Now Hassan’s brother Hussein, continued the claim. Since Mu’awiyah had been neither wise nor well-loved, they wrote to Hussein to come to Kufa and take the caliphate. Hussein unwisely did with a caravan of about 150 people.

The chart below shows what happened next.

The mundane chart of the Battle of Karbala

Remember, the time is approximate as I have no idea when the battle was over or that Hussain was killed. I have chosen sunset around 6 pm on the 10 of October.

The grand trine Earth from Jupiter in the ninth, Yazid the Caliph in Kufa, to Venus in the fifth in Virgo, the hopes and dreams of acquiring the caliphate, to Uranus in Taurus, the unexpected turns things do not look good for Hussein and his people. That he is there at all is because of the Moon in Pisces, reflecting his maternal line to Muhammad. His grandfather, Ali, the original claimant shows up as Saturn in Leo reflecting his birth in the Qaba, and blood relation to Muhammad.

Perhaps in this map the Moon in watery Pisces is also the water that Zayid withheld in the four days from Hussain and his people; it is the only watery element on the map and in the eleventh house, almost hovering above the rest of the chart as a promise. Everything else is fire (the desire to win, the desert heat) earth (the basis on both sides of their claims, the dry land) and air (the beliefs that make them strong, and their swords ready to fight).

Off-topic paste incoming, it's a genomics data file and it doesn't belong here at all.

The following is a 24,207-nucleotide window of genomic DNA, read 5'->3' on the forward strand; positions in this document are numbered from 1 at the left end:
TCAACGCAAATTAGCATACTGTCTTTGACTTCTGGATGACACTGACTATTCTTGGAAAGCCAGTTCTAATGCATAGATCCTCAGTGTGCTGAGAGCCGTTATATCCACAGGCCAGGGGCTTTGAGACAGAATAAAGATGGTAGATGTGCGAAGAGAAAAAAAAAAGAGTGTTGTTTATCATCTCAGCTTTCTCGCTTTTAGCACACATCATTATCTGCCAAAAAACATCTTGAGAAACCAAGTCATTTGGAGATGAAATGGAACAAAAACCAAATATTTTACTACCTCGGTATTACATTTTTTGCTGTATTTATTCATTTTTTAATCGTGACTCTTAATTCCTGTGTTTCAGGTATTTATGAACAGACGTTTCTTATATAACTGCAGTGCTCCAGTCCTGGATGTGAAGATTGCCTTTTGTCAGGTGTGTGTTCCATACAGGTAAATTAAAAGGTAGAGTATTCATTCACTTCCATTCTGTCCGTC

Claims of Hussein

Alas, the Moon is opposite Venus in its detriment in Virgo, and this claim is not well respected by all particularly the strong leaders in the ninth house who want someone with political knowledge and connections to expand the empire further, while Hussan trine to Neptune is just thinking about the religious duties of Caliph. Obviously that just was not enough for the elders, they were looking for the vision thing (Uranus conjunct the first house and ascendant 02 Taurus 35 or Men in search of Golconda, the rich diamond minds of the Qutb Shahi dynasty in Hyderabad, Telangana, India. More fitting that I would have thought).

The stellium in Libra in the sixth house of house and duty is packed with the connections now severed, literally, between the two parties: on one side the Son (Muhammad’s bloodlines), the other Tradition or the Law (Mercury) and in the middle the Battle.

Ibn Ziyad’s army opened the combat by showering Ali’s small camp with arrows. Fearing for the safety of their women and children, Ali and his men asked for the right to meet ibn Ziyad’s soldiers in single combat. One by one, Ali and his men went out to meet their enemies in hand-to-hand combat, fighting and then dying. ■ If Ali’s band of 72 caused 88 enemy fatalities, it did not matter as Zayid could always bring another out to fight the victor until they were all dead.

After ibn Ziyad’s army left the battlefield, locals buried the dead, marking only Hussein’s grave. The day after the battle, the captive women and children—including Hussein’s younger sister Zaynab, that poor Venus — were loaded onto camels, and taken to Kufa.

Footnotes:

  • The chart is in Alcabitius or Abu al-Saqr Abd al-Aziz ibn Uthman ibn Ali al-Qabisi, who practised astrology in the 6th century.
  • Our header picture is of Saladin’s tomb

Footnotes:

  • 1
    Possibly a Shiite but records do not state anything other than “Persian” so we are left to ponder that.